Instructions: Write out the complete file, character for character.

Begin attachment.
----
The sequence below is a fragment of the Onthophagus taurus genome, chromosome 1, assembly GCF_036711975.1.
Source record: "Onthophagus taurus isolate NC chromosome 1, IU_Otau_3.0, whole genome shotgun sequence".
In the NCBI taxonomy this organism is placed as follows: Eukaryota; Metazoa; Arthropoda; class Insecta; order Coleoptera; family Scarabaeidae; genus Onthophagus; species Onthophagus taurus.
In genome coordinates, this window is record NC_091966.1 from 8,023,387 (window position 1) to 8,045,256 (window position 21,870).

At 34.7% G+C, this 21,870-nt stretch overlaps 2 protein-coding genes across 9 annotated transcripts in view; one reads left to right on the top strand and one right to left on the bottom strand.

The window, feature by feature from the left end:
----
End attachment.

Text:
The sequence below is a fragment of the Onthophagus taurus genome, chromosome 1, assembly GCF_036711975.1.
Source record: "Onthophagus taurus isolate NC chromosome 1, IU_Otau_3.0, whole genome shotgun sequence".
In the NCBI taxonomy this organism is placed as follows: Eukaryota; Metazoa; Arthropoda; class Insecta; order Coleoptera; family Scarabaeidae; genus Onthophagus; species Onthophagus taurus.
In genome coordinates, this window is record NC_091966.1 from 8,023,387 (window position 1) to 8,045,256 (window position 21,870).

At 34.7% G+C, this 21,870-nt stretch overlaps 2 protein-coding genes across 9 annotated transcripts in view; one reads left to right on the top strand and one right to left on the bottom strand.

The window, feature by feature from the left end: